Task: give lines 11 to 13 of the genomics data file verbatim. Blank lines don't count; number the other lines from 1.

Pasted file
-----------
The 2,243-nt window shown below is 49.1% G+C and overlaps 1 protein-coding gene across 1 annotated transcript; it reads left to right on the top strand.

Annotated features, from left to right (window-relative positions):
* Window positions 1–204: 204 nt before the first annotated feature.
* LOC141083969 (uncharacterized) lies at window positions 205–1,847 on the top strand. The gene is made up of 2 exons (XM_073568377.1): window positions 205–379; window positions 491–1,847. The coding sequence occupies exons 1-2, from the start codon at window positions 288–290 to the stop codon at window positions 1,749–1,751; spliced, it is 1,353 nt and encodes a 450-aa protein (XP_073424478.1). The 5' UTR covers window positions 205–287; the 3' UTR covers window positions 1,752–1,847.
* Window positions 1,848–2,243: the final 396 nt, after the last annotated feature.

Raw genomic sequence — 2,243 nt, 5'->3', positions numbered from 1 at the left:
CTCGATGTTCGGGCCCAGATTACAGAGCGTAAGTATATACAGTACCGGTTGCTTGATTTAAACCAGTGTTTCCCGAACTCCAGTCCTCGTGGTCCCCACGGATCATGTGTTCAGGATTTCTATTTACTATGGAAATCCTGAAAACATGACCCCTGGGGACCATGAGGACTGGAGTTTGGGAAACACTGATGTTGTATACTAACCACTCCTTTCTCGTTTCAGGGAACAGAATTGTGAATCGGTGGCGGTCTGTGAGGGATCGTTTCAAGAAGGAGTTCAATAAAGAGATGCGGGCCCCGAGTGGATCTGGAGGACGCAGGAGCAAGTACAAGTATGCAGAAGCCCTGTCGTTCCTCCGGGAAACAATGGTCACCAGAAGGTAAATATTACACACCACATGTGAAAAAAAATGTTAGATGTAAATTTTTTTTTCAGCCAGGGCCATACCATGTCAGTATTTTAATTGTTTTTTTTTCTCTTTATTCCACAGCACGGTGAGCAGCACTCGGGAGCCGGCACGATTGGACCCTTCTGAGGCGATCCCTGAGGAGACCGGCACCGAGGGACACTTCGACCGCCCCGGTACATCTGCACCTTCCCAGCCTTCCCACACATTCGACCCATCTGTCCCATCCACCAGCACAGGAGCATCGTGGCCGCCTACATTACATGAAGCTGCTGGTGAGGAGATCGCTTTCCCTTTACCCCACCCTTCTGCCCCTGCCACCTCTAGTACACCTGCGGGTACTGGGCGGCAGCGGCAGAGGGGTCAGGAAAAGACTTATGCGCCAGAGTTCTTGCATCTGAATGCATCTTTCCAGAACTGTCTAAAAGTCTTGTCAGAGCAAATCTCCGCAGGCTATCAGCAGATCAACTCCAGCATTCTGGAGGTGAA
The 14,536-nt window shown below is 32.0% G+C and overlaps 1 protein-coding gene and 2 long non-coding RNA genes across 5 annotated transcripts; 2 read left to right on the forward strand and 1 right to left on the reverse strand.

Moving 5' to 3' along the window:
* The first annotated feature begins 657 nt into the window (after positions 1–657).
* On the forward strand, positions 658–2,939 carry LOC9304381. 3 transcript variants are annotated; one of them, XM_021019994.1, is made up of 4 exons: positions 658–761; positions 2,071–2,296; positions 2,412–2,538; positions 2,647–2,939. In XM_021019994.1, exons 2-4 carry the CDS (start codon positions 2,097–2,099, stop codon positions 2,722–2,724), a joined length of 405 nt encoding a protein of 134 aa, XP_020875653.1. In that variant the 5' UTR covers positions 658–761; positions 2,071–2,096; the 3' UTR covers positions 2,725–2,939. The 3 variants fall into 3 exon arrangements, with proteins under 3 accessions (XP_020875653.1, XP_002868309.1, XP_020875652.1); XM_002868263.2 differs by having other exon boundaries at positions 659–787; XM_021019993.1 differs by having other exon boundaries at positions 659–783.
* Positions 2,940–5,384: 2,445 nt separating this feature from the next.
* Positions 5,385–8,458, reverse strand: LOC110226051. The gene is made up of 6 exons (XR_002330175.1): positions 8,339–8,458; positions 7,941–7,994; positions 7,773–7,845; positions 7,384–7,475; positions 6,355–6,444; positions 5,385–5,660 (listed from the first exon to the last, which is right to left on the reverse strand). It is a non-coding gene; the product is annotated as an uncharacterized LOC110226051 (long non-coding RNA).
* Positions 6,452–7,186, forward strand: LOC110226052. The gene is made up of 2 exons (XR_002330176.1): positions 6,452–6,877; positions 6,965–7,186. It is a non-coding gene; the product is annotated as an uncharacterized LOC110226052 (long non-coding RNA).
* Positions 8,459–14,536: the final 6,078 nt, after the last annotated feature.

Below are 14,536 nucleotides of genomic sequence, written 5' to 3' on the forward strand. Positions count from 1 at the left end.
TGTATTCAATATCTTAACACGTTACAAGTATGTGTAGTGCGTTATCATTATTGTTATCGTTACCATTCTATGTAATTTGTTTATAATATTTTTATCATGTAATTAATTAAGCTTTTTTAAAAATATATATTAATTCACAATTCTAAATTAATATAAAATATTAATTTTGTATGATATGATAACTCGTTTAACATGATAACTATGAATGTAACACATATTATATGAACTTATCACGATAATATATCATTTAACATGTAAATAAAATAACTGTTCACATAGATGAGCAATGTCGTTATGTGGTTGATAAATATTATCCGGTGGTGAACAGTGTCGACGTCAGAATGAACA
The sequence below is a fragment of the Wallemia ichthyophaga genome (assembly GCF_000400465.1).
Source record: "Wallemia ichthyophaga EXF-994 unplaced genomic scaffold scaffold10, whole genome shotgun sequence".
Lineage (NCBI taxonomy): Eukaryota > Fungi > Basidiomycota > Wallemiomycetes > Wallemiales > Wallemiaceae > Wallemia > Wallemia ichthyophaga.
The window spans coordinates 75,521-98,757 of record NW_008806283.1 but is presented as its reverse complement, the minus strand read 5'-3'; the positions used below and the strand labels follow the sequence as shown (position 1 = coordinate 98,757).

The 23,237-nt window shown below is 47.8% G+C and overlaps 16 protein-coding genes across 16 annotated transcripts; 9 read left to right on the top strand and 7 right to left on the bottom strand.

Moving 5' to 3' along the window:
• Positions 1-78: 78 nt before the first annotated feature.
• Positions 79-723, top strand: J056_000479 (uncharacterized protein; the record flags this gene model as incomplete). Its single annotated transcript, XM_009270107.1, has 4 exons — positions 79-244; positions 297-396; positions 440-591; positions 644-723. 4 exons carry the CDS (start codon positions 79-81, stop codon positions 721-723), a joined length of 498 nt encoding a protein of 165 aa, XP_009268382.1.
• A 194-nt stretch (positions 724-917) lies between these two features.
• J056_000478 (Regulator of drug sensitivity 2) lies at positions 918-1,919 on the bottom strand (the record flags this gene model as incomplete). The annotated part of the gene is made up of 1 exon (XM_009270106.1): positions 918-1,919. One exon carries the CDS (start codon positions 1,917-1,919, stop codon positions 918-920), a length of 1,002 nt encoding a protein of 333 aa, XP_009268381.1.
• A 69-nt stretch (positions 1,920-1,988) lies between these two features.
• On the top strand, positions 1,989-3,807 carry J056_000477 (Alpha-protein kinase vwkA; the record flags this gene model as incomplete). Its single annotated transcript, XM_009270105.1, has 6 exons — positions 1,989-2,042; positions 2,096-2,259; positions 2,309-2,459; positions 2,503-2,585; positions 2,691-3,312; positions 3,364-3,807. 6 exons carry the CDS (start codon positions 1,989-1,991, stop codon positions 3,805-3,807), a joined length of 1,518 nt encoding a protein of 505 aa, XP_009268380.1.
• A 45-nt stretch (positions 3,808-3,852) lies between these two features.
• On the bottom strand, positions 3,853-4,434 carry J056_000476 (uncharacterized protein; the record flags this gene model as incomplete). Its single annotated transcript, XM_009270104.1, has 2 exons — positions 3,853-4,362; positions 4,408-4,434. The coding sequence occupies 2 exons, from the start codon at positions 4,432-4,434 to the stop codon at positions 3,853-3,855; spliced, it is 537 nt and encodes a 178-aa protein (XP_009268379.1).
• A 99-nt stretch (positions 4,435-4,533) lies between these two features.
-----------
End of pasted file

* On the forward strand, positions 658–2,939 carry LOC9304381. 3 transcript variants are annotated; one of them, XM_021019994.1, is made up of 4 exons: positions 658–761; positions 2,071–2,296; positions 2,412–2,538; positions 2,647–2,939. In XM_021019994.1, exons 2-4 carry the CDS (start codon positions 2,097–2,099, stop codon positions 2,722–2,724), a joined length of 405 nt encoding a protein of 134 aa, XP_020875653.1. In that variant the 5' UTR covers positions 658–761; positions 2,071–2,096; the 3' UTR covers positions 2,725–2,939. The 3 variants fall into 3 exon arrangements, with proteins under 3 accessions (XP_020875653.1, XP_002868309.1, XP_020875652.1); XM_002868263.2 differs by having other exon boundaries at positions 659–787; XM_021019993.1 differs by having other exon boundaries at positions 659–783.
* Positions 2,940–5,384: 2,445 nt separating this feature from the next.
* Positions 5,385–8,458, reverse strand: LOC110226051. The gene is made up of 6 exons (XR_002330175.1): positions 8,339–8,458; positions 7,941–7,994; positions 7,773–7,845; positions 7,384–7,475; positions 6,355–6,444; positions 5,385–5,660 (listed from the first exon to the last, which is right to left on the reverse strand). It is a non-coding gene; the product is annotated as an uncharacterized LOC110226051 (long non-coding RNA).